Yesterday someone told me that I should look at this time of my life as an adventure. The interesting thing is that in the beginning, I suppose I did exactly that to some extent. Back in January of 2010 when we first found ourselves unemployed the prospect of change and of not knowing where we might be living had a certain appeal--despite the terrifying financial pallor cast over it. I never felt as though I totally fit in here in MN so the prospect of a move was, in fact, part of my adventure. Of course, as the months and then the years (!!!) flew by, my optimism and the spirit of adventure quickly reduced itself to a stark, cold reality and a nauseating sense of defeat. It is impossible to understand how powerless you can feel as you try to be as proactive as you can in finding a new job--endless phone calls, resume revisions, online applications and networking with anyone and everyone you meet--and still no one is calling you for an interview. I spend a good part of each and every day grappling with trying to understand how all these positions can be listed on job sites but it seems as though no one is trying to fill them. Law of averages dictates that if we do all the right things, sooner or later someone is going to call for an interview, no? My husband is convinced of this--me, not so much anymore.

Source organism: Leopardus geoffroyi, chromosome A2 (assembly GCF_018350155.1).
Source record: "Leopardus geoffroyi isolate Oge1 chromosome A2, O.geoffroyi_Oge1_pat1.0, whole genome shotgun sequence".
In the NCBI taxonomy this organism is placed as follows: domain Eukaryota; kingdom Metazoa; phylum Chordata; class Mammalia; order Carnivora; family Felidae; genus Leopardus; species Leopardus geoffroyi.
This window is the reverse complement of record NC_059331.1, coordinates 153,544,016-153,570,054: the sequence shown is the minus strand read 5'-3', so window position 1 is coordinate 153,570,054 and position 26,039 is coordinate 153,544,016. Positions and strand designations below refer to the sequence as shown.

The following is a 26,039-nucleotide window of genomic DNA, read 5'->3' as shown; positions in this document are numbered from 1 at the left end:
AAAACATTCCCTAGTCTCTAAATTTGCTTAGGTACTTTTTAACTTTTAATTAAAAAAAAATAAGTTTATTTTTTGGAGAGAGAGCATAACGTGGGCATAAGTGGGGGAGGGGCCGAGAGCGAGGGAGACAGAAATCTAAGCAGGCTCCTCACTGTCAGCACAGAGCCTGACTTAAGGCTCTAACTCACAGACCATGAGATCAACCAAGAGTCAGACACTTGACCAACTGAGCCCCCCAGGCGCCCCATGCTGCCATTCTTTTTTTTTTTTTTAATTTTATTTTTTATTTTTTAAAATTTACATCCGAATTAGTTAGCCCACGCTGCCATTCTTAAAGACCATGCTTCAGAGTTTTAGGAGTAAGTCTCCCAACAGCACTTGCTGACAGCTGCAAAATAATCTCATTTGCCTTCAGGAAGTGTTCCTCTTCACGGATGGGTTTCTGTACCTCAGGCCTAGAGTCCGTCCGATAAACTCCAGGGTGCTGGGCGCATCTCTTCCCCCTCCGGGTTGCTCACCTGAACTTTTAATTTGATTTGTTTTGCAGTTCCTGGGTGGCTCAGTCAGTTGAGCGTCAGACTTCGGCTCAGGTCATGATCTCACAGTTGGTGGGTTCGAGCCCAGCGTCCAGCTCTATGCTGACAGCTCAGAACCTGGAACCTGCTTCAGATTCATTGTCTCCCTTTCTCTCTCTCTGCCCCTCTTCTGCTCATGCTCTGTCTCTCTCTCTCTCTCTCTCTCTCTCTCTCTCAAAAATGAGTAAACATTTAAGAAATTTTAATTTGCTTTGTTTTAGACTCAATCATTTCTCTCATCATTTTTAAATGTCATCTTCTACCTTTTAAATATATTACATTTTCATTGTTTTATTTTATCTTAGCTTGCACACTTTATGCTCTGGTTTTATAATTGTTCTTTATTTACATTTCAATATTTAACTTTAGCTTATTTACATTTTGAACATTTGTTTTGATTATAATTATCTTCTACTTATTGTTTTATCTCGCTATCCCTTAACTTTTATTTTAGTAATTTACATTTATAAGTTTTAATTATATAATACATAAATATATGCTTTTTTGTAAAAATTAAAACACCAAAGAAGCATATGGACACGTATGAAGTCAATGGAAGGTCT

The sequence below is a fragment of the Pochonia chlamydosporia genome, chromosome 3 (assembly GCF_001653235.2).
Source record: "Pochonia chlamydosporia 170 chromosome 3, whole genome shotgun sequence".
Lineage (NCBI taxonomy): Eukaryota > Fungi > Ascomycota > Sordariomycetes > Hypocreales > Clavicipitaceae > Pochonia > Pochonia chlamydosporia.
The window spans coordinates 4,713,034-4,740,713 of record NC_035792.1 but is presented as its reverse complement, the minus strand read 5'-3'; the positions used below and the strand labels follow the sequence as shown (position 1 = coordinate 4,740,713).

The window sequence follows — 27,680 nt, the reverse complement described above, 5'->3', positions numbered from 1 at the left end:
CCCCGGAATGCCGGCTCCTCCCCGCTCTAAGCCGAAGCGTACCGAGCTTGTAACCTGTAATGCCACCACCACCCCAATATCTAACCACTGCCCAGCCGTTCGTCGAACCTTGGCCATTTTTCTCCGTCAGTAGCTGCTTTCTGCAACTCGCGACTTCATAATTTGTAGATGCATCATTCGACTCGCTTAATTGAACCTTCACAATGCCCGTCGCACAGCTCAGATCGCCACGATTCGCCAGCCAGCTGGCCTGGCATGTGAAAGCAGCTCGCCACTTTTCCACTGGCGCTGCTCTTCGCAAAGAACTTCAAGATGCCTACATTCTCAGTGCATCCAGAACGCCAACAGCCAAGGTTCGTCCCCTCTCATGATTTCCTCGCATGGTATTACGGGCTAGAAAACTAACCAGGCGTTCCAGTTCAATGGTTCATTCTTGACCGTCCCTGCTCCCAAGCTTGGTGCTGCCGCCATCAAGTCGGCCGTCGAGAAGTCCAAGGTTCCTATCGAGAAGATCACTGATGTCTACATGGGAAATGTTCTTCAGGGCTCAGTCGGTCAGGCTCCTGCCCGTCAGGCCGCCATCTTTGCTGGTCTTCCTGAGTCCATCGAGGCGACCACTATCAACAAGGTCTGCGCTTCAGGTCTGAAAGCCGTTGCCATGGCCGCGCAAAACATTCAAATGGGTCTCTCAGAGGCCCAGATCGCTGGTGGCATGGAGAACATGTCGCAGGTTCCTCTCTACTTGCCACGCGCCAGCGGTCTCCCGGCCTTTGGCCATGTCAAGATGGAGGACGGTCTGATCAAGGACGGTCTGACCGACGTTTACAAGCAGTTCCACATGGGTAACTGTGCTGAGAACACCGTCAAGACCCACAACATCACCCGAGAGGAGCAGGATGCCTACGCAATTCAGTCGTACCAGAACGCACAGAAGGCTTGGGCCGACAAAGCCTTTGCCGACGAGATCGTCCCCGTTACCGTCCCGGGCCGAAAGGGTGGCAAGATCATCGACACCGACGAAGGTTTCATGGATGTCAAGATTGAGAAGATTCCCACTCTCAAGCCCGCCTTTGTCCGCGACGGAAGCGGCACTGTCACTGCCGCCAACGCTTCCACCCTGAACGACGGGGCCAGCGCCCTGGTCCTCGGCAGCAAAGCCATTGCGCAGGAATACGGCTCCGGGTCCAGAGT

Now the adventure has turned into one of those unbelievable stories that you see on the news. You know the type like that poor bear who was saved from being stuck in the tree only to be hit and killed by not one but two vehicles a mere few days later. The uncertainty of not knowing where we will be living or where the children will be going to school is not an adventure at all--it is a full-blown nightmare with no end in site right now. So, call it what you will, but after two plus years of marking days, I call this my own personal hell. Adventures are over-rated. I will opt for stability any day.